In the past, the SEBI regulations against insider trading were attracted only if the insider traded “on the basis of” unpublished price sensitive information (UPSI). Since it became unduly onerous on SEBI to prove that the trading was “on the basis of UPSI”, regulation 3 was amended to provide that an insider trading offence would be committed if the trading was carried out merely “when in possession of” UPSI. Surprisingly though, while the SEBI regulations were amended to make it seeming beneficial for SEBI to initiate enforcement of insider trading violations, section 15G of the SEBI Act that provides for the penalty for insider trading continues to carry the words “on the basis of” thereby creating some level of incongruence between the two sets of legal provisions.
In the light of a recent judgment of the Securities Appellate Tribunal in Chandrakala v. SEBI, the requirement that the insider trade “on the basis of” UPSI is read into even regulation 3 of the SEBI regulations, at least partially in the sense of creating a presumption, which is rebuttable by alleged insider. Relevant parts of SAT’s ruling (at para. 7) are extracted below:
The prohibition contained in regulation 3 of the regulations apply only when an insider trades or deals in securities on the basis of any unpublished price sensitive information and not otherwise. It means that the trades executed should be motivated by the information in the possession of the insider. If an insider trades or deals in securities of a listed company, it may be presumed that he / she traded on the basis of unpublished price sensitive information in his / her possession unless contrary to the same is established. The burden of proving a situation contrary to the presumption mentioned above lies on the insider. If an insider shows that he / she did not trade on the basis of unpublished price sensitive information and that he / she traded on some other basis, he / she cannot be said to have violated the provisions of regulation 3 of the regulations.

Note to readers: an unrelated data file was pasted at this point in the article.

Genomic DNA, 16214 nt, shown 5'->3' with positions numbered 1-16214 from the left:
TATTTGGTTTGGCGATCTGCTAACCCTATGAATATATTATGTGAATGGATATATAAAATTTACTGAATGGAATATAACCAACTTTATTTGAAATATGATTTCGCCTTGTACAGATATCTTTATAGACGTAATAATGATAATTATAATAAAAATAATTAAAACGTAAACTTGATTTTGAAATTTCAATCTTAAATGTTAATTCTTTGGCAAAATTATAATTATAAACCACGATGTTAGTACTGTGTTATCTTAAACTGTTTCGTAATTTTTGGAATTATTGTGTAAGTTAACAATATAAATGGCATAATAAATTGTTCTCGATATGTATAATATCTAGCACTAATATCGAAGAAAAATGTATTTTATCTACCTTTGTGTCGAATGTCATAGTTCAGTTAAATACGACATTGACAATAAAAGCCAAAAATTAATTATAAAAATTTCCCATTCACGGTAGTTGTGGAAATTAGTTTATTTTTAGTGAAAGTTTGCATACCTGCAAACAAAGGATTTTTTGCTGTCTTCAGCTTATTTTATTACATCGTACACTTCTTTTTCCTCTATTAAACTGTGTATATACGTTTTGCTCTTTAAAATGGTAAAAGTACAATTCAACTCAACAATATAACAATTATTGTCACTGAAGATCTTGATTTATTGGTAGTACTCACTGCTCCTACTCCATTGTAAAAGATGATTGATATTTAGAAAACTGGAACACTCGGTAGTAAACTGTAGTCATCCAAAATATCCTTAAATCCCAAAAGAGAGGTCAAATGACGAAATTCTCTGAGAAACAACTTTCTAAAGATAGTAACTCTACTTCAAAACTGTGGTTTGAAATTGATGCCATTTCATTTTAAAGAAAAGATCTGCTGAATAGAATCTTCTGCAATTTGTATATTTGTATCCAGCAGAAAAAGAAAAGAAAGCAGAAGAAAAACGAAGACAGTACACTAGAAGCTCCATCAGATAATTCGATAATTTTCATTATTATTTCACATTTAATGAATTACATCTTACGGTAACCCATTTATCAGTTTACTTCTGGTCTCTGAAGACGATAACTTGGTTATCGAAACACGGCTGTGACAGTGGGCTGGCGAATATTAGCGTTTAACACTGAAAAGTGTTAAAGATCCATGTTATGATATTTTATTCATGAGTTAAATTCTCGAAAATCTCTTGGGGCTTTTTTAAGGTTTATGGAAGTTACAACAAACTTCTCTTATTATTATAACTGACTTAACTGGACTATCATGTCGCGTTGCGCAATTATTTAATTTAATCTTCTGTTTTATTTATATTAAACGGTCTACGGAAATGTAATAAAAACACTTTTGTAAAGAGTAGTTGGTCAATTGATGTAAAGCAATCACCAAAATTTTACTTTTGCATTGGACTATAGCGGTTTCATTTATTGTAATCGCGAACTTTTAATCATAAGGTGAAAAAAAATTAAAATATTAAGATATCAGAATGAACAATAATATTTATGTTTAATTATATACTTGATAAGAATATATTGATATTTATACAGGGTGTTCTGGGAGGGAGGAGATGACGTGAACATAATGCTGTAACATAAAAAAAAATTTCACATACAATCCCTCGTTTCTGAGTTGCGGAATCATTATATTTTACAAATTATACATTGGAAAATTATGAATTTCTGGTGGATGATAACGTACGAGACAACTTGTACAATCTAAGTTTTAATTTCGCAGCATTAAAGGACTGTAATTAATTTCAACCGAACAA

By requiring an examination of the insider’s motives for trading, this interpretation effectively nullifies the expansion that SEBI sought to bring about by amending the regulations such that mere possession of UPSI is sufficient. While SEBI’s intention in the regulations appears to be driven by the need to introduce some sort of strict liability, the interpretation of the regulation has reintroduced the requirement of a mental element.
In its judgment, SAT also provides further guidance on the manner in which one can consider whether the insider traded “on the basis of” UPSI (at para 7):
… where an entity is privy to unpublished price sensitive information it will tend to purchase shares and not sell the shares prior to the unpublished price sensitive information becoming public if the information is positive. In this case declaration of financial results, dividend and bonus were positive information but the appellant not only bought but also sold the shares not only during the period when the price sensitive information was unpublished but also prior to and after the information becoming public. A person who is in possession of unpublished price sensitive information which, on becoming public is likely to cause a positive impact on the price of the scrip, would only buy shares and would not sell the shares before the unpublished price sensitive information becomes public and would immediately offload the shares post the information becoming public. This is not so in the case under consideration. The trading pattern of the appellant … does not lead to the conclusion that the appellant’s trades were induced by the unpublished price sensitive information.
SAT’s observations in the Chandrakala case could potentially have some implications on two other orders of SEBI on insider trading passed last month in the cases involving Manoj Gaur (in respect of shares of Jaiprakash Associates) and V.K. Kaul (in respect of shares of Orchid Chemicals), if those were to be heard on appeal before SAT. A discussion of SEBI’s orders in those cases is available at Moneycontrol – The Firm.
On a related note, legislative efforts are being made in the United States to impose curbs on members of Congress from trading based on nonpublic information they may have received in their congressional capacity.